One of the new spreadsheets that arrived from Tim Hortons included columns labelled “floorlevel,” “altitude” and “verticalaccuracy,” but two of those columns were completely devoid of data. And the altitude column only had spotty data, with many spreadsheet lines left empty, and recorded numbers ranging from 39.79999924 up to 292.5195313, which might measure feet or metres above sea level, but it’s not clear.

“The floor level and vertical accuracy fields are empty in our response to your access request because those fields are not associated with the platform upon which your device operates,” Duncan Fulton, Tim Hortons chief corporate officer, said in a response to a follow-up question. “We confirm that we never used altitude data to attempt to ascertain your (or anyone else’s) vertical location within a multi-storey building.”

But, it turns out, some phones have built-in barometers and other sensors that can track altitude.

Along with longitude and latitude coordinates, and the data possibly recording elevation, the spreadsheets contained what could charitably be called a lot of gibberish.

One column labelled “projectguid” had the same string of numbers and letters — “5b45b3e7-cacf-4f33-bb60-ea5d20b21dec” — for each row and a different column, simply labelled “_id,” had information such as “5d4e9a70fd4dd2002744e8d7” in each line.

I repeatedly tried reaching out to Radar, but the only response was a terse email from chief executive and company co-founder Nick Patrick, who told me I should only be talking to Tim Hortons.


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Some phones have built-in barometers and other sensors that can track altitude. Getty Images/iStockphoto

Tim Hortons said some of those numbers are unique identifiers for specific locations. Some of the numbers also appeared in the older files sent to me by Tim Hortons.

“The 24-character entries you cited (e.g. 593083c28f27e8a156bd63d4) are Radar’s unique identifiers to identify a location based on the applicable latitude and longitude coordinates, which were also included in our prior response,” Fulton said in an email. “Unique identifiers are used because locations may sometimes not have a specific street address.”

PIPEDA specifically anticipated this kind of thing, and the law states, “The requested information shall be provided or made available in a form that is generally understandable. For example, if the organization uses abbreviations or codes to record information, an explanation shall be provided.”

But there’s little recourse if an organization doesn’t comply.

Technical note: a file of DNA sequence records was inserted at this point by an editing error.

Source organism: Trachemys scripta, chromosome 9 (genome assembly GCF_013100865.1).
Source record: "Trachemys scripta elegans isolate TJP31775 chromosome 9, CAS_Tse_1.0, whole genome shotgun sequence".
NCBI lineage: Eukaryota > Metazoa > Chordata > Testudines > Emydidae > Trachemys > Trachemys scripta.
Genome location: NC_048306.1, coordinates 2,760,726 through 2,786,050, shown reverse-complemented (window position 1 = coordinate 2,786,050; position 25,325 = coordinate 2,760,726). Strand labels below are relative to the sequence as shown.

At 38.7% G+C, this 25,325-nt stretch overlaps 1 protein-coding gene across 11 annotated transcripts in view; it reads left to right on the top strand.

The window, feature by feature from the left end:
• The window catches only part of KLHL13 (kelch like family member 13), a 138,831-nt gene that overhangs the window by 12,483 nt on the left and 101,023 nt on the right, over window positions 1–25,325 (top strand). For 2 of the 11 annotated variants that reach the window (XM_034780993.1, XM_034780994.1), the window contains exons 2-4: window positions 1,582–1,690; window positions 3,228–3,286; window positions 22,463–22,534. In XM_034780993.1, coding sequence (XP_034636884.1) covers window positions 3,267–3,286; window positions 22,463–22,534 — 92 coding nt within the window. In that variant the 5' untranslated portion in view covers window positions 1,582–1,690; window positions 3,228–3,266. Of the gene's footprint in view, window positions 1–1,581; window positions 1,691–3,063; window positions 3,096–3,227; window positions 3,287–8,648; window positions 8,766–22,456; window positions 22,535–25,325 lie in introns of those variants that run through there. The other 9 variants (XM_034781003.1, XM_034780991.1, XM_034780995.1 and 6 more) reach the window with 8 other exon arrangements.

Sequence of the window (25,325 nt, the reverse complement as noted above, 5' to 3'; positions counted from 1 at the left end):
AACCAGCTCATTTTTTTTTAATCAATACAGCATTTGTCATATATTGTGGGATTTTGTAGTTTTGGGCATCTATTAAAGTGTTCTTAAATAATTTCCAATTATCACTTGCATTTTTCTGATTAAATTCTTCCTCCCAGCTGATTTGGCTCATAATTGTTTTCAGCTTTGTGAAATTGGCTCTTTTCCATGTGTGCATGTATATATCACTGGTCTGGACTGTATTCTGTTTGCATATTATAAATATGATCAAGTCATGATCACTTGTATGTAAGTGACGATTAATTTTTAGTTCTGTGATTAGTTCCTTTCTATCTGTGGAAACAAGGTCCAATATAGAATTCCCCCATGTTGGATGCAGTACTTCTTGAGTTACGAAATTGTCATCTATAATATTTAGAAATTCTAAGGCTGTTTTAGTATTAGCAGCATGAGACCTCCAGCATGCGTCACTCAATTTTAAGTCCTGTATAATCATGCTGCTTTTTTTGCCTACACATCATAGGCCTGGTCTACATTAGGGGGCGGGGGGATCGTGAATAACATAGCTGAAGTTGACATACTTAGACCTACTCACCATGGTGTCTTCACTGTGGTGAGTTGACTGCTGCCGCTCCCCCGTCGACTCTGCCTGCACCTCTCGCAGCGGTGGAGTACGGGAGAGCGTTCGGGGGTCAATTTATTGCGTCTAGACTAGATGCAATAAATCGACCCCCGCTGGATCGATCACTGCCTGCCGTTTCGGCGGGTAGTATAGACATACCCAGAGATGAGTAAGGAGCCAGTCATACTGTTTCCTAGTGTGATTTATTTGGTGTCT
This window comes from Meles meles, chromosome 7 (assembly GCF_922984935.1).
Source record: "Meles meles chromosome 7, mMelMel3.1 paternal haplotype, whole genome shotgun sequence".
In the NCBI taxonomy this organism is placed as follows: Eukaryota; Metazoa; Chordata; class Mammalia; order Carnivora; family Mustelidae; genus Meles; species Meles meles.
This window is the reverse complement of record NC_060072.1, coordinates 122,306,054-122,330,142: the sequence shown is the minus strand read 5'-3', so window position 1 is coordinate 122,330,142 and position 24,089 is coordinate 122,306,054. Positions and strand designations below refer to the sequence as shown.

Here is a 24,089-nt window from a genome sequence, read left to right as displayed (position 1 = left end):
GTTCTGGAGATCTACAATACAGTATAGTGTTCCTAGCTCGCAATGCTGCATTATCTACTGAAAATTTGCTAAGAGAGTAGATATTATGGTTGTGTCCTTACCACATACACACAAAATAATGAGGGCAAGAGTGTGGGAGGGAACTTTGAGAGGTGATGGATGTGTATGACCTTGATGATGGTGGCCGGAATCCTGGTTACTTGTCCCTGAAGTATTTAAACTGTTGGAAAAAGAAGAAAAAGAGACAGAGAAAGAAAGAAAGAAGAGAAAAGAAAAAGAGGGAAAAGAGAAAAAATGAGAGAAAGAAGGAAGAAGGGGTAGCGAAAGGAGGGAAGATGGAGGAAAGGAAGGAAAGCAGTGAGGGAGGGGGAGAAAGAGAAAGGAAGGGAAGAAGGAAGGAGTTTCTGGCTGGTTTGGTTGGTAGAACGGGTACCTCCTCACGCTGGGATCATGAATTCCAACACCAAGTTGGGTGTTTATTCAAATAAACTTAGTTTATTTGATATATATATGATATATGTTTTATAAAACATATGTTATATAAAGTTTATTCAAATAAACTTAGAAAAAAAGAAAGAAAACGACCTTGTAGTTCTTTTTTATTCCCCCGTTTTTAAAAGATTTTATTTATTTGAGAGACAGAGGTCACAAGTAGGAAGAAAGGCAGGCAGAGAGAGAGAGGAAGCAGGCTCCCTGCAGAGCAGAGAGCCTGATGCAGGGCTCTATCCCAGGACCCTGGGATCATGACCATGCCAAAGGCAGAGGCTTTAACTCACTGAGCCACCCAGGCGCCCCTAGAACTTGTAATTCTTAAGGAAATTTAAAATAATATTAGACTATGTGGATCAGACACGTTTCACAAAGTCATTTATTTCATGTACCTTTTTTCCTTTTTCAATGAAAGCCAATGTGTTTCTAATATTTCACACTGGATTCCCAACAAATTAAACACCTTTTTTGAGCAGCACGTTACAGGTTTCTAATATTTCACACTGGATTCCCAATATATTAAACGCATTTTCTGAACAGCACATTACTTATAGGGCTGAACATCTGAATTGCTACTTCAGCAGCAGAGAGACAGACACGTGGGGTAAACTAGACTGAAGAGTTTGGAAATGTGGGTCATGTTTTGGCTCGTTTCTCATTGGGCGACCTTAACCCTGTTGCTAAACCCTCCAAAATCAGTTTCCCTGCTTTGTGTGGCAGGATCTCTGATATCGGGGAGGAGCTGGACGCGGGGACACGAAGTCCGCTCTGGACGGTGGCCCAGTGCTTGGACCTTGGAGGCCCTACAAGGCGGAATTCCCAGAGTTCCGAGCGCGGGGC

If I think a company has violated the privacy law, I can file a complaint to the Office of the Privacy Commissioner, and perhaps there might be a subsequent investigation. There might even be a report that would name and shame the company in question.

As a result of my investigation, Tim Hortons has already taken the public relations hit about its location-tracking practices, and the privacy commissioner has now launched its own probe.

Ultimately, we’d still probably need to just take Radar Labs’ word, via RBI in this case, that it has nothing else on me in its servers.

Since first reporting on the Tim Hortons app, I’ve heard whispers from multiple sources about the grey market of companies buying and selling user data, perhaps even the same companies that publicly claim they never sell such data.


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Canada’s Privacy Commissioner Daniel Therrien. Adrian Wyld/The Canadian Press files

There is no evidence to suggest that Radar or Tim Hortons engage in such practices, and I’m not suggesting they do. But until I requested my data from Tim Hortons, I had no idea that Radar Labs even held any data on me, because the app and the privacy policy don’t reveal which third-party service providers Tim Hortons uses.

The point is that technology companies design their services in ways that make it impossible for a user to know what’s really going on behind the scenes.

Key questions remain: How can I have any hope of controlling where my data winds up if I don’t even know who has my data? How can I consent to something when I don’t know it’s happening?

None of this is unique to Tim Hortons. Technology systems today are built to provide a clean user interface and hide the guts of the system. The public doesn’t know what is happening behind the facade, whether it’s Tim Hortons doing location tracking, or Google LLC and Facebook Inc. using every possible scrap of data to target ads.

However, public trust is the casualty when consumers know they’re being used, but not how they and their data are specifically being used. And if we don’t know how our technology works, we suspect the worst.

How can I consent to something when I don’t know it’s happening?

For example, in spite of assurances to the contrary from every privacy expert in the country, a Leger poll recently found that 52 per cent of Canadians do not believe the federal government that its recently introduced COVID-19 app doesn’t track location.

Only 20 per cent of Canadians said they’ll install the app, which could be a critical tool for tracing the spread of infection if there was enough public buy-in.

This lack of trust in technology is becoming a life-or-death issue.

Globally, regulating Big Tech remains one of the great unsolved problems of our time, but no one has come up with an answer, other than a few hand slaps and inconsequential fines.

PIPEDA certainly isn’t cutting it. The promise of transparency falls short, and we’re all the worse for it.

Financial Post

• Email: jmcleod@postmedia.com | Twitter: jamespmcleod